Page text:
, Volume 63, Issue 3, pp 337-350

Changes in Fire and Climate in the Eastern Iberian Peninsula (Mediterranean Basin)

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Abstract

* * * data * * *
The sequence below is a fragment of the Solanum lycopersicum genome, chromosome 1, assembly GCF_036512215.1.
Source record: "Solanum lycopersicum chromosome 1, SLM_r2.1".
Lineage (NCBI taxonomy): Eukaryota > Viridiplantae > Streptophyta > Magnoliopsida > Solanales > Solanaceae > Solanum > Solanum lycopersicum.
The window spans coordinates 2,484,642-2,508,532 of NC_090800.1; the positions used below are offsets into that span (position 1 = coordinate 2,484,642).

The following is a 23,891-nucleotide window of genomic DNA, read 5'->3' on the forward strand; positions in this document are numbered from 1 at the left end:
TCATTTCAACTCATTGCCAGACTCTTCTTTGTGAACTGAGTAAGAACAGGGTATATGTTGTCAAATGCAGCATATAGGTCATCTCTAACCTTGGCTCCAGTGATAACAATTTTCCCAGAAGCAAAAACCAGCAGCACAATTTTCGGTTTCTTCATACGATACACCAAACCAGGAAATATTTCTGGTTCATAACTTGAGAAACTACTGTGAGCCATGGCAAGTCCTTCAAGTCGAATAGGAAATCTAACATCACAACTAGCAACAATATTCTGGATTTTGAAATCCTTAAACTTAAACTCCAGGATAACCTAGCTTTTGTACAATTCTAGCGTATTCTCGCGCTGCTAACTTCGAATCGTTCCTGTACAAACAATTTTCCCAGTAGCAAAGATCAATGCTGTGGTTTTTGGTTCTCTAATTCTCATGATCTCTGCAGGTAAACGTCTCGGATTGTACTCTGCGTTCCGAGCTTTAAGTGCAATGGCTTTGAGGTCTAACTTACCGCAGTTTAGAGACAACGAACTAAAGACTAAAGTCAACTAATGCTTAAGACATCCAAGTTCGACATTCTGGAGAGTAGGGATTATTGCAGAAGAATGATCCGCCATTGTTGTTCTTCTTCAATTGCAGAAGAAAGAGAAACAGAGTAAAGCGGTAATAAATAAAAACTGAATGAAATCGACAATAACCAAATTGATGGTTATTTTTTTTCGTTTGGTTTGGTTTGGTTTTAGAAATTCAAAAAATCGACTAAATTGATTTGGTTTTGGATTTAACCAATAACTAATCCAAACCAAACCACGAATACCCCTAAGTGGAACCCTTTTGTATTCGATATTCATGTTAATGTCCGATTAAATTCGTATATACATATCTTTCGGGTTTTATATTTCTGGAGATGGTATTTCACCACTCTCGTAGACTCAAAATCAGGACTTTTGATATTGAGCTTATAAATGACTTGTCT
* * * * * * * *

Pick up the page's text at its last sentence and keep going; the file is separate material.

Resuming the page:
Fire is a dominant ecological factor in Mediterranean ecosystems, and changes in the fire regime can have important consequences for the stability of our landscapes. In this framework I asked firstly, what is the trend in fire number and area burned in the eastern Iberian Peninsula, and then, to what extent is the inter-annual variability of fires determined by climatic factors. To answer these questions I analysed the meteorological data (temperature and precipitation) from 350 stations covering the eastern Iberian Peninsula (1950–2000), and the fire records for the same area (historical data, 1874–1968, and data from recent decades, 1968–2000). The results suggested a slight tendency towards decreasing summer rainfall and a clear pattern of increasing annual and summer temperatures (on average, annual temperatures increased 0.35 °C per decade from 1950 to 2000). The analysis of fire records suggested a clear increase in the annual number of fires and area burned during the last century; however, in the last three decades the number of fires also increased but the area burned did not show a clear trend. For this period the inter-annual variability in area burned was significantly related to the summer rainfall, that is, in wet summers the area burned was lower that in dry summers. Furthermore, summer rainfall was significantly cross-correlated with summer area burned for a time-lag of 2 years, suggesting that high rainfall may increase fuel loads that burn 2 years later.